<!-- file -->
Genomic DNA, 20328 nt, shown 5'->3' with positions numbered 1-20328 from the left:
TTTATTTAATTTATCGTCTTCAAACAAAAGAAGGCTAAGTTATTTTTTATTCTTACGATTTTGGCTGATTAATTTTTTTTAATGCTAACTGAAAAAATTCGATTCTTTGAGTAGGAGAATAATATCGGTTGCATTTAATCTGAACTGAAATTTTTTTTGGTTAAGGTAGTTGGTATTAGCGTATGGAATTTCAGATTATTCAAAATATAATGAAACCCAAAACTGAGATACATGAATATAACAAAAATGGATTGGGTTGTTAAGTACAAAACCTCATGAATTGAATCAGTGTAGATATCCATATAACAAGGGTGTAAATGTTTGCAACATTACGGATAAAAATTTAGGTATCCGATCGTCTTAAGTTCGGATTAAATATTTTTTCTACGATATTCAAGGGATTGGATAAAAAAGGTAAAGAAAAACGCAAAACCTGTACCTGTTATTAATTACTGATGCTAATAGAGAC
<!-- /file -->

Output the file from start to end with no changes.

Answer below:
Genomic DNA, 20328 nt, shown 5'->3' with positions numbered 1-20328 from the left:
TTTATTTAATTTATCGTCTTCAAACAAAAGAAGGCTAAGTTATTTTTTATTCTTACGATTTTGGCTGATTAATTTTTTTTAATGCTAACTGAAAAAATTCGATTCTTTGAGTAGGAGAATAATATCGGTTGCATTTAATCTGAACTGAAATTTTTTTTGGTTAAGGTAGTTGGTATTAGCGTATGGAATTTCAGATTATTCAAAATATAATGAAACCCAAAACTGAGATACATGAATATAACAAAAATGGATTGGGTTGTTAAGTACAAAACCTCATGAATTGAATCAGTGTAGATATCCATATAACAAGGGTGTAAATGTTTGCAACATTACGGATAAAAATTTAGGTATCCGATCGTCTTAAGTTCGGATTAAATATTTTTTCTACGATATTCAAGGGATTGGATAAAAAAGGTAAAGAAAAACGCAAAACCTGTACCTGTTATTAATTACTGATGCTAATAGAGAC